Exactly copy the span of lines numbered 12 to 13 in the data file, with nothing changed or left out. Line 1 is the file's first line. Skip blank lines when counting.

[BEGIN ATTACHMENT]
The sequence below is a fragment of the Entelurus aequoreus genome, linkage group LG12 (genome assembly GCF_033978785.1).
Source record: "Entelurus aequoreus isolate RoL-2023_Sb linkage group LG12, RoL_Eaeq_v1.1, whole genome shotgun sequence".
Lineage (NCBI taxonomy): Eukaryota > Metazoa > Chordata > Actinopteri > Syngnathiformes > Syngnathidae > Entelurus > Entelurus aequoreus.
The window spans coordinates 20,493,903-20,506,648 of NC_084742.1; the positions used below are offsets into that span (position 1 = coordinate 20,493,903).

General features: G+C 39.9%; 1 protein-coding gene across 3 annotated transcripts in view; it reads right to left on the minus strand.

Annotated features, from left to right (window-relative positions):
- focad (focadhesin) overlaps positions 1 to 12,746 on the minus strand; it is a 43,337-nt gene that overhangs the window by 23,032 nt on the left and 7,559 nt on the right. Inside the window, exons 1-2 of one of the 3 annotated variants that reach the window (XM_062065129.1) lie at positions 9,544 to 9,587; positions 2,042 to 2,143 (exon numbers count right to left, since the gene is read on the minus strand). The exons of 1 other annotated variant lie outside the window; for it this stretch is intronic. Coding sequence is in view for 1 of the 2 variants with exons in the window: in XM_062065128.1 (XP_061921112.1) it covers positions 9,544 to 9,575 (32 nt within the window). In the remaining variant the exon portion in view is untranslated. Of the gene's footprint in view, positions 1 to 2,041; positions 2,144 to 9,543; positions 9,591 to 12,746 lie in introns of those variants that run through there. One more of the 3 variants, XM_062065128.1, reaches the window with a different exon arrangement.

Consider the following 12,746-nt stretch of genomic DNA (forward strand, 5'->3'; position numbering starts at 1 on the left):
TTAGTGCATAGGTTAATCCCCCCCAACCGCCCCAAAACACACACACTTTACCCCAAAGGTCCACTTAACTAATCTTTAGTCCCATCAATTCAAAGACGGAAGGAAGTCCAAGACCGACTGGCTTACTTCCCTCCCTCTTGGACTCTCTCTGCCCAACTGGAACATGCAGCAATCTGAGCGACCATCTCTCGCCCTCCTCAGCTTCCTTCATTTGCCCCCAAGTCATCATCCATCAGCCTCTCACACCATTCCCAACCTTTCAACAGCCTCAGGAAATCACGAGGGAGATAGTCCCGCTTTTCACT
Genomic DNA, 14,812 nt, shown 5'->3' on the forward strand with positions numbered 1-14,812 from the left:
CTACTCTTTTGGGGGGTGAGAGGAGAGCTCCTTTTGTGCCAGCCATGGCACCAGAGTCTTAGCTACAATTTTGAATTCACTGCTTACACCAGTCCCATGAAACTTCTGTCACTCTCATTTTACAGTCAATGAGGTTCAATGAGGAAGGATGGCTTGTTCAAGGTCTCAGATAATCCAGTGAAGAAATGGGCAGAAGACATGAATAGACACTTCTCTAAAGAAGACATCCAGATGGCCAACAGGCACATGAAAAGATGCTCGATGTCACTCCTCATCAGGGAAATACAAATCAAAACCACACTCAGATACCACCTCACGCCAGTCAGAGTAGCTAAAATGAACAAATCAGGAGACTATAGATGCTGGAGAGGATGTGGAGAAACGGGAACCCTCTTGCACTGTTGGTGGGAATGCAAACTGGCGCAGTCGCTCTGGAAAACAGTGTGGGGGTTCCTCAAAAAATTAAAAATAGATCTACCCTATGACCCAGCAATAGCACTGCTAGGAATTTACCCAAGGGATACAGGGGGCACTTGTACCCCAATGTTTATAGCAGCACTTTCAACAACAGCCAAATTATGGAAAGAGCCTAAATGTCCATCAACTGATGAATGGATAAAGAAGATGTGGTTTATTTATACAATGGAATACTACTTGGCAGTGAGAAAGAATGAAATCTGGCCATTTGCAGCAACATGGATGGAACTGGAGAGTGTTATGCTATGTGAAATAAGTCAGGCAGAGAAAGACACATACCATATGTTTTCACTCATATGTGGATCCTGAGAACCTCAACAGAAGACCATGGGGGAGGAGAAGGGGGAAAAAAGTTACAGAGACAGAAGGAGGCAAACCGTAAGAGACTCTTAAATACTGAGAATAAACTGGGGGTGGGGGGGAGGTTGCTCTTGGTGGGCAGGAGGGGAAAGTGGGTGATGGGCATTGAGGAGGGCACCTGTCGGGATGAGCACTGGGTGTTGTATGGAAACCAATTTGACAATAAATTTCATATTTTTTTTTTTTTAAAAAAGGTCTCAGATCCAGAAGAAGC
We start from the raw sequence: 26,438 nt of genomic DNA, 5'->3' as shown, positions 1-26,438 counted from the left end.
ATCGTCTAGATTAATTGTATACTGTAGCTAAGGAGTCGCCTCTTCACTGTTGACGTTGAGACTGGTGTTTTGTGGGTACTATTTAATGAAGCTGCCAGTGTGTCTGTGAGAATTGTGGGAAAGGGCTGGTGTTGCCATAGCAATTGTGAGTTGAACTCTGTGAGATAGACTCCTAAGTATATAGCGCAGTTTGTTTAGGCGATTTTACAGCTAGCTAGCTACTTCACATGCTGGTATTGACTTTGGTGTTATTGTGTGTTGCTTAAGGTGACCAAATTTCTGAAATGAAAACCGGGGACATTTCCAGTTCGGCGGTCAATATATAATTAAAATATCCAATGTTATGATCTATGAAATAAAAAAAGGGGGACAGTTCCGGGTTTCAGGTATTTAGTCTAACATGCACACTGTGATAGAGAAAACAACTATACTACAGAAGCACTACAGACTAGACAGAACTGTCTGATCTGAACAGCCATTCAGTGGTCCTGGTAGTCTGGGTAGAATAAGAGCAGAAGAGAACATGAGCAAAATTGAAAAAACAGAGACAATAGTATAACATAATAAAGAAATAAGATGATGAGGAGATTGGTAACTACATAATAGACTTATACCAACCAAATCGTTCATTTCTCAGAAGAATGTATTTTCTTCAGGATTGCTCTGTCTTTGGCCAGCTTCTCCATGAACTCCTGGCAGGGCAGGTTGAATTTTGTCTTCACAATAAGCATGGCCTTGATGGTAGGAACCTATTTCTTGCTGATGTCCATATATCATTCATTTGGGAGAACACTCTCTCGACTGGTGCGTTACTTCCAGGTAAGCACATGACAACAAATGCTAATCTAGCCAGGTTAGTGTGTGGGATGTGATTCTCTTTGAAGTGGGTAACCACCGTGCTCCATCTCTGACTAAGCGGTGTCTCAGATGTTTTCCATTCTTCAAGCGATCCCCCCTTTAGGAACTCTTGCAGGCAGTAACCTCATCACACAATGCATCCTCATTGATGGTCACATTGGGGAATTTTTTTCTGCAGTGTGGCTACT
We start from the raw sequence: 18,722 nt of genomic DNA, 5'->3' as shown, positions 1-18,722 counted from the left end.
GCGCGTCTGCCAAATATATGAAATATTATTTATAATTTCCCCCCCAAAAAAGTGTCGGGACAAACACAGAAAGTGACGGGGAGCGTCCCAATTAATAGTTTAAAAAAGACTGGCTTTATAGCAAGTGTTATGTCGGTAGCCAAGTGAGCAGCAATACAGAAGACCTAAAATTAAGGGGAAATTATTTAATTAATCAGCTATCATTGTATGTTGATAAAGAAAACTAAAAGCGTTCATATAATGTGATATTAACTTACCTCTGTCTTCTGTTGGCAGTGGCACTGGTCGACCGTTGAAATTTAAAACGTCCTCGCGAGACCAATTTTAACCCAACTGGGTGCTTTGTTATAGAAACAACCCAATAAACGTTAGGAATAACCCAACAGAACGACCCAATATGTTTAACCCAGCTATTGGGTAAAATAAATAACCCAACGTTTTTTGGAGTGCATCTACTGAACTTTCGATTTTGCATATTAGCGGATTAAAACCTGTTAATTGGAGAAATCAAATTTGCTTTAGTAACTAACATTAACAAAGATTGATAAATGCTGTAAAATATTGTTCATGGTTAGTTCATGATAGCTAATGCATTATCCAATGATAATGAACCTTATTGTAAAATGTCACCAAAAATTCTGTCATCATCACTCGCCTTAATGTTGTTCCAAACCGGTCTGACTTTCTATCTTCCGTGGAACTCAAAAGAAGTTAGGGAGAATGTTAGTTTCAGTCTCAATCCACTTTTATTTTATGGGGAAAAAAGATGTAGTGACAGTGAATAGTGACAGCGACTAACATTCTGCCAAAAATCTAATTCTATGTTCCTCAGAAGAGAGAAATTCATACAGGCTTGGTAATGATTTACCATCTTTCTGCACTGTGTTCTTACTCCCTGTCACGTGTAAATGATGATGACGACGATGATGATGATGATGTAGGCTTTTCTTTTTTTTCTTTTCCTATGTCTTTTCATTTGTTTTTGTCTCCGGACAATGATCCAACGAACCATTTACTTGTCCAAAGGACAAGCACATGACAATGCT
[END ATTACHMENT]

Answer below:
We start from the raw sequence: 26,438 nt of genomic DNA, 5'->3' as shown, positions 1-26,438 counted from the left end.
ATCGTCTAGATTAATTGTATACTGTAGCTAAGGAGTCGCCTCTTCACTGTTGACGTTGAGACTGGTGTTTTGTGGGTACTATTTAATGAAGCTGCCAGTGTGTCTGTGAGAATTGTGGGAAAGGGCTGGTGTTGCCATAGCAATTGTGAGTTGAACTCTGTGAGATAGACTCCTAAGTATATAGCGCAGTTTGTTTAGGCGATTTTACAGCTAGCTAGCTACTTCACATGCTGGTATTGACTTTGGTGTTATTGTGTGTTGCTTAAGGTGACCAAATTTCTGAAATGAAAACCGGGGACATTTCCAGTTCGGCGGTCAATATATAATTAAAATATCCAATGTTATGATCTATGAAATAAAAAAAGGGGGACAGTTCCGGGTTTCAGGTATTTAGTCTAACATGCACACTGTGATAGAGAAAACAACTATACTACAGAAGCACTACAGACTAGACAGAACTGTCTGATCTGAACAGCCATTCAGTGGTCCTGGTAGTCTGGGTAGAATAAGAGCAGAAGAGAACATGAGCAAAATTGAAAAAACAGAGACAATAGTATAACATAATAAAGAAATAAGATGATGAGGAGATTGGTAACTACATAATAGACTTATACCAACCAAATCGTTCATTTCTCAGAAGAATGTATTTTCTTCAGGATTGCTCTGTCTTTGGCCAGCTTCTCCATGAACTCCTGGCAGGGCAGGTTGAATTTTGTCTTCACAATAAGCATGGCCTTGATGGTAGGAACCTATTTCTTGCTGATGTCCATATATCATTCATTTGGGAGAACACTCTCTCGACTGGTGCGTTACTTCCAGGTAAGCACATGACAACAAATGCTAATCTAGCCAGGTTAGTGTGTGGGATGTGATTCTCTTTGAAGTGGGTAACCACCGTGCTCCATCTCTGACTAAGCGGTGTCTCAGATGTTTTCCATTCTTCAAGCGATCCCCCCTTTAGGAACTCTTGCAGGCAGTAACCTCATCACACAATGCATCCTCATTGATGGTCACATTGGGGAATTTTTTTCTGCAGTGTGGCTACT